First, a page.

"Collaborative Research: Mechanisms of Visuospatial Thinking in STEM”

Project: Research project

Project Details

Description

Overview
Using chemistry as a case study, we propose to discover the relative contribution of three mechanisms for visuospatial representation and transformation in Science, Technology, Engineering and Mathematics (STEM): domain-specific chunking, domain-general compression skills, and raw visuospatial capacity. A deeper understanding of the mechanisms involved in spatial thinking will lead directly to better pedagogy and curricular design for teaching spatial thinking in STEM classrooms. This project focuses on spatial thinking because it is a critical component of cognition in the STEM domains. This centrality of spatial thinking in STEM practice has made it an important focus of research on STEM learning in K-16 settings and spurred efforts to improve STEM success in students by training spatial abilities. Unfortunately, to date, none of these efforts have yielded lasting results. We argue that these spatial training programs have been largely ineffective because they are based on an impoverished model of the cognitive capacities and processes underlying spatial thinking, both generally and in discipline-based education research. The current focus on spatial training programs has concentrated mainly on assessing and improving the types of spatial thinking processes measured by traditional measures of spatial ability, with little attention to how spatial information is actually processed by the STEM learner. Spatial thinking in STEM requires students to encode and transform complex spatial information depicted in disciplinary representations despite known capacity limits of spatial working memory. Understanding these limits and how spatial information is encoded and transformed differently by STEM novices and experts presents new avenues to addressing the challenges students face navigating STEM curricula.

Intellectual Merit
Spatial thinking is critical for learning and problem solving in STEM disciplines. Studies have shown that spatial ability is important for spatial thinking in the sciences, but the underlying cognitive processes that are involved in spatial thinking in science remain poorly understood. In particular, little is known about how visual memory capacity constrains spatial thinking in the sciences in tandem with spatial ability. With a series of experimental studies, we will identify how disciplinary strategies allow experts to reduce the complexity of spatial information in a chemistry representation to improve their performance and whether these strategies generalize to non-disciplinary representations. We will also identify how chemistry novices apply these same strategies and the relationship between strategy use and spatial ability. Finally, we will examine whether raw visuospatial capacity differs among these groups with stimuli that benefit minimally from domain-specific and domain-general strategies.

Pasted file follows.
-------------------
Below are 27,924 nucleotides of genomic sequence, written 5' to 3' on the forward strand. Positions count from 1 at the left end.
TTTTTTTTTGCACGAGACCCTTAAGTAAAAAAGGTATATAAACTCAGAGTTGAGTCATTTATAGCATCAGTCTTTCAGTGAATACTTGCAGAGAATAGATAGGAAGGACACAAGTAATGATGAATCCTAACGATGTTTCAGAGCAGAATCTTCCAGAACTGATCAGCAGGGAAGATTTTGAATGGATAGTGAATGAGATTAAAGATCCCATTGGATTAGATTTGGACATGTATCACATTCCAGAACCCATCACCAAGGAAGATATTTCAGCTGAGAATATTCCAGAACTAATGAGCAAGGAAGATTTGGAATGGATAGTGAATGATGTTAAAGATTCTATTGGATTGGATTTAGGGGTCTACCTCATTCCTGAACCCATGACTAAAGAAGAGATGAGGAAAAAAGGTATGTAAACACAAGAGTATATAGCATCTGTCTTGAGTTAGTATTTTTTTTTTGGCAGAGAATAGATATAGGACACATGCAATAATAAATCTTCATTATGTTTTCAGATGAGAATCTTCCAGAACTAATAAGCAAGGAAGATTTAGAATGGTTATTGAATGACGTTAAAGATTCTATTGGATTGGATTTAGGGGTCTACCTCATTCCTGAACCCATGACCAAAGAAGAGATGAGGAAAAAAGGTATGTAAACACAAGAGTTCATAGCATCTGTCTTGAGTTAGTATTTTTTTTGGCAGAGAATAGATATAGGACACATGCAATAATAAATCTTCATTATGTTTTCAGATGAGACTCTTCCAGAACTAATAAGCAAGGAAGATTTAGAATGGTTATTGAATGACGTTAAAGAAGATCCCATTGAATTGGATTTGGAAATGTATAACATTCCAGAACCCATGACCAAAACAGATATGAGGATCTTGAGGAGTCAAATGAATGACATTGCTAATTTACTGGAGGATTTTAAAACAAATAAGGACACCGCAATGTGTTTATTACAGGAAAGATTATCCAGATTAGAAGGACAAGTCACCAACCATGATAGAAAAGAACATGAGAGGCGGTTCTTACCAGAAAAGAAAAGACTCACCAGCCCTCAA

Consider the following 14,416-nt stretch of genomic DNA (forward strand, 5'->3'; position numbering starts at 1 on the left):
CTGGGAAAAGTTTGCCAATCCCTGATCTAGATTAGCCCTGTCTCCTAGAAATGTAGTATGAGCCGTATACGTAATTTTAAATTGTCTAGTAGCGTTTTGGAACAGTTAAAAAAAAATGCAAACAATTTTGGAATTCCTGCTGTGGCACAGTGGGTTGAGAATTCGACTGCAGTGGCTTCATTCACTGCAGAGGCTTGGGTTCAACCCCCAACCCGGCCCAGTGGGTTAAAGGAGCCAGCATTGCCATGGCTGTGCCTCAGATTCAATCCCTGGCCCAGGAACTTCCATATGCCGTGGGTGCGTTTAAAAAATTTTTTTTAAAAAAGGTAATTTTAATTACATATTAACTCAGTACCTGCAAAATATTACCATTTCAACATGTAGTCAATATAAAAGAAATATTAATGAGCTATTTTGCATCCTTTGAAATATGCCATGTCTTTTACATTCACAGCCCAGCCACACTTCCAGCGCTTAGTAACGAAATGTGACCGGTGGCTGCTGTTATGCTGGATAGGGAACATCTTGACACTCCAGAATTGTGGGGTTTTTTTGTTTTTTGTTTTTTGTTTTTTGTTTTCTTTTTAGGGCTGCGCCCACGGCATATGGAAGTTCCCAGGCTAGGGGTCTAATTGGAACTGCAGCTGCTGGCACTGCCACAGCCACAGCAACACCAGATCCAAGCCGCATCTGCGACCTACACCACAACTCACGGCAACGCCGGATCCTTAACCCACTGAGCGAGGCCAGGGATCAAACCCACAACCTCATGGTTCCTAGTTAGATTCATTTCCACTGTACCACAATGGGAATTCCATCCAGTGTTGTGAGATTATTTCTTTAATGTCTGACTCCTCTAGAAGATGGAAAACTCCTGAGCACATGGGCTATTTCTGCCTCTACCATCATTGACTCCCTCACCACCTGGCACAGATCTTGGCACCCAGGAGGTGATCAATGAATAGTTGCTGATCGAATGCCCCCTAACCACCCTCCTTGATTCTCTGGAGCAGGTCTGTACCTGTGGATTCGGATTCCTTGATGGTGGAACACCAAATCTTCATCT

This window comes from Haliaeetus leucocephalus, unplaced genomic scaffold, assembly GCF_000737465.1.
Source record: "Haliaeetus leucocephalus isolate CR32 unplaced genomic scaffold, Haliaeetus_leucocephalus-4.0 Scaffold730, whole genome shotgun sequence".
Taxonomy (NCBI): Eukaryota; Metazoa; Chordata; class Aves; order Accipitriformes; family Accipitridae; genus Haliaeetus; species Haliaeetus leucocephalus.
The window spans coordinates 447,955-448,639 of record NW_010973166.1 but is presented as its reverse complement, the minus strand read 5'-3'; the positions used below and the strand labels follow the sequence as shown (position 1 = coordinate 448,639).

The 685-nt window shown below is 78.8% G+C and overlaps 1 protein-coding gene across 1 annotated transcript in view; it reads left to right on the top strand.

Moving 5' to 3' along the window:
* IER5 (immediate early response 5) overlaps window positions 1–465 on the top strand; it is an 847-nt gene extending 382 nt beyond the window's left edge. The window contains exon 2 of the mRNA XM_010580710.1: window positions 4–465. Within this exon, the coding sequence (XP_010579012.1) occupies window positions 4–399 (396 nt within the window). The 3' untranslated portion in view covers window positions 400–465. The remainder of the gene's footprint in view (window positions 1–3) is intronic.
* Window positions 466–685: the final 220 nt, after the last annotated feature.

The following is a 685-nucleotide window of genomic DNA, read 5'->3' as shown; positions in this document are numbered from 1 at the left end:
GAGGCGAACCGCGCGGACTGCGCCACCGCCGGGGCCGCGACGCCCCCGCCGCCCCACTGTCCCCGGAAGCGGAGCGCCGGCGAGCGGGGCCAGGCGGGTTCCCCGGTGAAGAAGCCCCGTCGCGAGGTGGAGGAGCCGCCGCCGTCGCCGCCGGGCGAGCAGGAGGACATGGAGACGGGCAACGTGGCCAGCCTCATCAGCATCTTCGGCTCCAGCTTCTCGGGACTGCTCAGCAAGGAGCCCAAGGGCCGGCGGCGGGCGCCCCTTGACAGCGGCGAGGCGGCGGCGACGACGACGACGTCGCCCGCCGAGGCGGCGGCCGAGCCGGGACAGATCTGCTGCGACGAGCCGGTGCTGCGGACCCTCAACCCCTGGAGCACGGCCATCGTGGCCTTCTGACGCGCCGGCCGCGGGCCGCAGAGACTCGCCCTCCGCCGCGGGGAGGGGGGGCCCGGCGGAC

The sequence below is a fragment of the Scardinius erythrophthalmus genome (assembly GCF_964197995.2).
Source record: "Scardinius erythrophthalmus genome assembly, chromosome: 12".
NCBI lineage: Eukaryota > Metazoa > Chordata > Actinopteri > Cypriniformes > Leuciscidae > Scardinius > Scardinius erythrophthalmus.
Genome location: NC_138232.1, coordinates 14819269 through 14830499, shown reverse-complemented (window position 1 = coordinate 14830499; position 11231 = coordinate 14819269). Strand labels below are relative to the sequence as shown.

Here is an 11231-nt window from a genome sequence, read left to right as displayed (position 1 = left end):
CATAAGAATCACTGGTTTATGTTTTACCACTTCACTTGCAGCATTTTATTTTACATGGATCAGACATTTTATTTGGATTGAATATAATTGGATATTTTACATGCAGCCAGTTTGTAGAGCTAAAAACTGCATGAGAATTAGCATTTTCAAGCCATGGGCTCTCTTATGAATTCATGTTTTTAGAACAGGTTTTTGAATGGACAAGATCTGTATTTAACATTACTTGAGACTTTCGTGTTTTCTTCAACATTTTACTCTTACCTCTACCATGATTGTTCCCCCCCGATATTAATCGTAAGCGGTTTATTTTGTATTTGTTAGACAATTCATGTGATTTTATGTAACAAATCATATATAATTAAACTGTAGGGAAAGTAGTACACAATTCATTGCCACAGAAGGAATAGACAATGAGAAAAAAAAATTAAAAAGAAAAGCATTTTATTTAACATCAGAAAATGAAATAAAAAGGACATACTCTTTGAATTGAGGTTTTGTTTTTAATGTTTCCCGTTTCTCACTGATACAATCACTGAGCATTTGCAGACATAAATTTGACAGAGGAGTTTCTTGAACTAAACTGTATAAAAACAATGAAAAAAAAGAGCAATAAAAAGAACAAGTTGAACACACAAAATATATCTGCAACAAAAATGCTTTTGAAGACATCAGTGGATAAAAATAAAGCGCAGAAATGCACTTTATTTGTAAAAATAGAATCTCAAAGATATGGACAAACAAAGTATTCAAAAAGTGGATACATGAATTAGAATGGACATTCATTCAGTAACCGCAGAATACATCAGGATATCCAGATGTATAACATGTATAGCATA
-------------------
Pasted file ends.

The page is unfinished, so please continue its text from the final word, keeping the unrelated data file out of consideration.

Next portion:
Broader Impacts
Our work will address long-standing deficit models about who can and cannot succeed in science by identifying how specific strategies (1) moderate the relationship between spatial ability and spatial thinking in chemistry and (2) allow experts to exceed the limits of visual working memory capacity. Understanding the nature of expert thinking in chemistry can reveal which types of educational interventions are most likely to be effective. Graduate students and a postdoctoral scholar will be trained in the context of the research and our work will broadly inform the design of textbook diagrams, assessment items, and instructional materials. In addition, our findings will yield a Training Sp
StatusActive
Effective start/end date4/1/173/31/21

Funding

  • National Science Foundation (DRL-1661264-002)

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